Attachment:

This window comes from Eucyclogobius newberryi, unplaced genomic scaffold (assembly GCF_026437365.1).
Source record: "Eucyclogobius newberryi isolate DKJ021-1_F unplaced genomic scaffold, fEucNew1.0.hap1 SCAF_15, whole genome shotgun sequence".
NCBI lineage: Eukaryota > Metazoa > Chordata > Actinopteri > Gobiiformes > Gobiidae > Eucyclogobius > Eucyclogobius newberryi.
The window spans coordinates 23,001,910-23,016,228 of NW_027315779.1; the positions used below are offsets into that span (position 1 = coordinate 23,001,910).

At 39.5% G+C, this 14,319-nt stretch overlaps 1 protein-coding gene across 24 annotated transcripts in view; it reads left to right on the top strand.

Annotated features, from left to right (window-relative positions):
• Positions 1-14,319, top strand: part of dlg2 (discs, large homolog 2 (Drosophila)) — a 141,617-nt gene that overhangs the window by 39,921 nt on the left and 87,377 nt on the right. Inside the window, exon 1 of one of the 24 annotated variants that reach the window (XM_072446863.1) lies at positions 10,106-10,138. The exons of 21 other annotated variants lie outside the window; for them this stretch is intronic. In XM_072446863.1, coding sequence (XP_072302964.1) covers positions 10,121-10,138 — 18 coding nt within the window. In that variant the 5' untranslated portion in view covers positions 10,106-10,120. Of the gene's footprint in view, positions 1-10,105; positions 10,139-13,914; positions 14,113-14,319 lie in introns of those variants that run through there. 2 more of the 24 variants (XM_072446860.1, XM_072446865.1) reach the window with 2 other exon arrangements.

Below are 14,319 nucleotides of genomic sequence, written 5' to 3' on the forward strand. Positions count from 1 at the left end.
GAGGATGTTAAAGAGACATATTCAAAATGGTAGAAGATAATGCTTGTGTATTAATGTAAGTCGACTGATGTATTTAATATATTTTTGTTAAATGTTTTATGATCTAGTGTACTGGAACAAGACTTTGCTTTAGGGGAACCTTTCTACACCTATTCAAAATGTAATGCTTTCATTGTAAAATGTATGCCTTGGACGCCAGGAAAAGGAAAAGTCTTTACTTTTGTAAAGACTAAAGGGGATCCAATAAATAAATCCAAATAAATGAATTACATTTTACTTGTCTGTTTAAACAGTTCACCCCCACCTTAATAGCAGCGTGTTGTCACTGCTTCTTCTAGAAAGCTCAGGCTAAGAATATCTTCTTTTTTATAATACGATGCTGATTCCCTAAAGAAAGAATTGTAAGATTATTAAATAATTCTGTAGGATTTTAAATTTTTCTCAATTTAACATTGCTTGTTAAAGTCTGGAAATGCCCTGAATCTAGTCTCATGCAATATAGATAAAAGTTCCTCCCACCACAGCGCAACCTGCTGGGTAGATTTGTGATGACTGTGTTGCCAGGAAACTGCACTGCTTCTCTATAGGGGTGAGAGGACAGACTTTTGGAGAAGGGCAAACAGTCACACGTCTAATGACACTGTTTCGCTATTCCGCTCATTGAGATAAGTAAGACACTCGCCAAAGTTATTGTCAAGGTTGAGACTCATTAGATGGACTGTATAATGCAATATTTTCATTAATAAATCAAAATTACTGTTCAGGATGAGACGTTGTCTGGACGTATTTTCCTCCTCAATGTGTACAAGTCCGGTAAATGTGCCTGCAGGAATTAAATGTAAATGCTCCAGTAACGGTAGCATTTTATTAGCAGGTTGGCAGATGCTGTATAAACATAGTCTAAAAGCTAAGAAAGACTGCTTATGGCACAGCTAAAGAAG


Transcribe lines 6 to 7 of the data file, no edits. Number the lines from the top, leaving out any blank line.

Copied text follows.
Annotated features, from left to right (window-relative positions):
• Positions 1-14,319, top strand: part of dlg2 (discs, large homolog 2 (Drosophila)) — a 141,617-nt gene that overhangs the window by 39,921 nt on the left and 87,377 nt on the right. Inside the window, exon 1 of one of the 24 annotated variants that reach the window (XM_072446863.1) lies at positions 10,106-10,138. The exons of 21 other annotated variants lie outside the window; for them this stretch is intronic. In XM_072446863.1, coding sequence (XP_072302964.1) covers positions 10,121-10,138 — 18 coding nt within the window. In that variant the 5' untranslated portion in view covers positions 10,106-10,120. Of the gene's footprint in view, positions 1-10,105; positions 10,139-13,914; positions 14,113-14,319 lie in introns of those variants that run through there. 2 more of the 24 variants (XM_072446860.1, XM_072446865.1) reach the window with 2 other exon arrangements.